Pablo Escobar is a name synonymous with ruthless decisions, violence, drug trafficking, and of course hippos. There are multiple documentaries, podcast episodes, and fictionalized dramatizations about the rise and fall of the man known as El Padrino (The Godfather). It simply can't be overstated how far his cocaine ring reached and how many people it attracted. Was one of those people Griselda Blanco?
Blanco was at the center of the Miami drug wars in the late 1970s and early 1980s. Her hedonistic lifestyle was surpassed only by her viciousness and love of the game. Allegedly, Escobar once said, "The only man I was ever afraid of was a woman named Griselda Blanco." This doesn't necessarily indicate the two spent any time together. Did Pablo Escobar know Griselda Blanco? The drug trafficking world isn't very large so it seems likely.
Did Pablo Escobar know Griselda Blanco?
Although it has never been confirmed that Escobar and Blanco knew each other, it stands to reason that Escobar was well aware of the Cocaine Godmother. She got her start with her second husband Alberto Bravo whom she met in Medellín in the early 1970s. Bravo was a small-time drug dealer and would be the person responsible for introducing Blanco to the Medellín Cartel, per Inside Edition.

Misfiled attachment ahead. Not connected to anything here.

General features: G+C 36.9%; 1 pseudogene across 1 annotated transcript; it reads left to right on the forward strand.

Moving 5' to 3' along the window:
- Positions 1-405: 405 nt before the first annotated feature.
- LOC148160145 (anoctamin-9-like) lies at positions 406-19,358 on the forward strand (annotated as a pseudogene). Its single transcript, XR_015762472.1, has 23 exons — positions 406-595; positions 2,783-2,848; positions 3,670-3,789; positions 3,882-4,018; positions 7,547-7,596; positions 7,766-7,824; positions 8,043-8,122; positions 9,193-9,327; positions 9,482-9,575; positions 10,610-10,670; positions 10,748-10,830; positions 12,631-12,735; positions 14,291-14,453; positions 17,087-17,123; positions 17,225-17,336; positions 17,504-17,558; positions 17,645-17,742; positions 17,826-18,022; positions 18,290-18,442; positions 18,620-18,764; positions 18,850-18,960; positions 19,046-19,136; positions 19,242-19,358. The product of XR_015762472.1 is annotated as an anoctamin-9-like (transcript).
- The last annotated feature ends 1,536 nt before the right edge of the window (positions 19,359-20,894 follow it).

The Medellín Cartel was created and headed up by none other than, Pablo Escobar. Perhaps Bravo wasn't a big enough player to be invited into Escobar's inner circle, but El Padrin undoubtedly knew the name Griselda Blanco when she came into her own after Bravo's death. Blanco ran her organization similar to the Medellín Cartel, drumming up support by positioning herself as a savior to those around her, while simultaneously being ruthless and terrifying.
Griselda Blanco wasn't the only female drug lord.
According to the BBC, Blanco wasn't the only woman to rise through the drug trafficking ranks. As of the time of this writing, Guadalupe Fernández Valencia is "the highest-ranking woman in the Sinaloa Cartel to emerge into the public eye, who ran logistics and was a money launderer for El Chapo." In Guatemala, Marllory Chacon Rossell was known as the Queen of the South and her specialty was money laundering as well as drug trafficking in all of Central America.
Deborah Bonello, author of Narcas: The Secret Rise of Women in Latin America's Cartels, told the outlet that she was fascinated by Bonello because she was educated. Bonello was also beautiful yet remained far under the radar even though the "U.S. Treasury Department said that she was one of the most prolific traffickers in Central America." The same conundrum also appears when one thinks about serial killers. Most female serial killers are angels of death, choosing a more quiet form of murder.
Blanco is a rare exception to the idea that women are less violent, which is probably why we've heard of her and not other women who worked quietly but effectively behind the scenes. Or, they dispatched others to do their dirty work and made sure their own hands stayed clean.